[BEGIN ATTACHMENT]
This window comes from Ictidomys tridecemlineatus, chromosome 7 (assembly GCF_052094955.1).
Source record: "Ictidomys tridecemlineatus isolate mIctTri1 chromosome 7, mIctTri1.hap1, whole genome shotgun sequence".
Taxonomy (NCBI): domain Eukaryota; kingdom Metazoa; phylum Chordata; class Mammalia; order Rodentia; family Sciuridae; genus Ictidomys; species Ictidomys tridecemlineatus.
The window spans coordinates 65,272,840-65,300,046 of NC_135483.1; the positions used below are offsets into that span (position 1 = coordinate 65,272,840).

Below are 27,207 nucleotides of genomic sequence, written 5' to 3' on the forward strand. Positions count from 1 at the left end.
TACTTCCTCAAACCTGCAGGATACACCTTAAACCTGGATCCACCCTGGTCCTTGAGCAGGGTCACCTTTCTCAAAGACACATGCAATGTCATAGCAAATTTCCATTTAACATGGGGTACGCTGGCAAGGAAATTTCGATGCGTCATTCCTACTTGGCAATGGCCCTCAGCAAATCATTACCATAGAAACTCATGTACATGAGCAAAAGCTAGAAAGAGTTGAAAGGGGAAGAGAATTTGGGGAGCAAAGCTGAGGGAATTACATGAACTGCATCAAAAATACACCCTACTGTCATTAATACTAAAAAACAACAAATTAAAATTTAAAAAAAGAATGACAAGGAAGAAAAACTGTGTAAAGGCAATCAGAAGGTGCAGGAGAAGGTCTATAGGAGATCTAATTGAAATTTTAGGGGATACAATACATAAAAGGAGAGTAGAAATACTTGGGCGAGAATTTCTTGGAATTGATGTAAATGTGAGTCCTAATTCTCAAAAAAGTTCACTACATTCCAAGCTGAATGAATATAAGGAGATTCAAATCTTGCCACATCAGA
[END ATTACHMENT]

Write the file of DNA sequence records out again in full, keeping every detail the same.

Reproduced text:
This window comes from Ictidomys tridecemlineatus, chromosome 7 (assembly GCF_052094955.1).
Source record: "Ictidomys tridecemlineatus isolate mIctTri1 chromosome 7, mIctTri1.hap1, whole genome shotgun sequence".
Taxonomy (NCBI): domain Eukaryota; kingdom Metazoa; phylum Chordata; class Mammalia; order Rodentia; family Sciuridae; genus Ictidomys; species Ictidomys tridecemlineatus.
The window spans coordinates 65,272,840-65,300,046 of NC_135483.1; the positions used below are offsets into that span (position 1 = coordinate 65,272,840).

Below are 27,207 nucleotides of genomic sequence, written 5' to 3' on the forward strand. Positions count from 1 at the left end.
TACTTCCTCAAACCTGCAGGATACACCTTAAACCTGGATCCACCCTGGTCCTTGAGCAGGGTCACCTTTCTCAAAGACACATGCAATGTCATAGCAAATTTCCATTTAACATGGGGTACGCTGGCAAGGAAATTTCGATGCGTCATTCCTACTTGGCAATGGCCCTCAGCAAATCATTACCATAGAAACTCATGTACATGAGCAAAAGCTAGAAAGAGTTGAAAGGGGAAGAGAATTTGGGGAGCAAAGCTGAGGGAATTACATGAACTGCATCAAAAATACACCCTACTGTCATTAATACTAAAAAACAACAAATTAAAATTTAAAAAAAGAATGACAAGGAAGAAAAACTGTGTAAAGGCAATCAGAAGGTGCAGGAGAAGGTCTATAGGAGATCTAATTGAAATTTTAGGGGATACAATACATAAAAGGAGAGTAGAAATACTTGGGCGAGAATTTCTTGGAATTGATGTAAATGTGAGTCCTAATTCTCAAAAAAGTTCACTACATTCCAAGCTGAATGAATATAAGGAGATTCAAATCTTGCCACATCAGA